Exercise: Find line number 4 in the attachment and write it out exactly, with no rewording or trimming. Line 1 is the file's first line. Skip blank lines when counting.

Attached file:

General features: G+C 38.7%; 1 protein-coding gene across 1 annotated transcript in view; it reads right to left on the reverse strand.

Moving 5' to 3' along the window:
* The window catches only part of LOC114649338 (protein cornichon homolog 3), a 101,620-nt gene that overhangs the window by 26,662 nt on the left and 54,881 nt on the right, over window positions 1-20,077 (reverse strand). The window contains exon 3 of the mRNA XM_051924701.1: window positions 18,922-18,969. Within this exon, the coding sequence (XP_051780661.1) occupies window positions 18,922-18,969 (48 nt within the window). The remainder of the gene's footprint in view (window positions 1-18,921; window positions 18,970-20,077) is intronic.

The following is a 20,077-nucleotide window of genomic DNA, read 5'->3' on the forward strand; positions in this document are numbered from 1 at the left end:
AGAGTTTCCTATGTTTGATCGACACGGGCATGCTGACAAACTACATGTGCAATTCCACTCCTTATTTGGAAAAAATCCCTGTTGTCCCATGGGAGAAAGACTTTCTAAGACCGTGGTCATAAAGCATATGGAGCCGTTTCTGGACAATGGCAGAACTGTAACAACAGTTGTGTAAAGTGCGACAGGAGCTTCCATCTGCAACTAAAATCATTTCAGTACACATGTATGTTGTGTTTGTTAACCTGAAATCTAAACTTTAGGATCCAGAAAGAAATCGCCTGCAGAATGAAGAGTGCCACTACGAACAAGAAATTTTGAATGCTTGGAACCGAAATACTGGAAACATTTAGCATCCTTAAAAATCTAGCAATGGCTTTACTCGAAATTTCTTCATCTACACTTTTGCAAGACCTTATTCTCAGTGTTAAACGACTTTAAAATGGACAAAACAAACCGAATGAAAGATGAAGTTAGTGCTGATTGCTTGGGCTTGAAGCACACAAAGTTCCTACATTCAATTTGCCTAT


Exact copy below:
The following is a 20,077-nucleotide window of genomic DNA, read 5'->3' on the forward strand; positions in this document are numbered from 1 at the left end: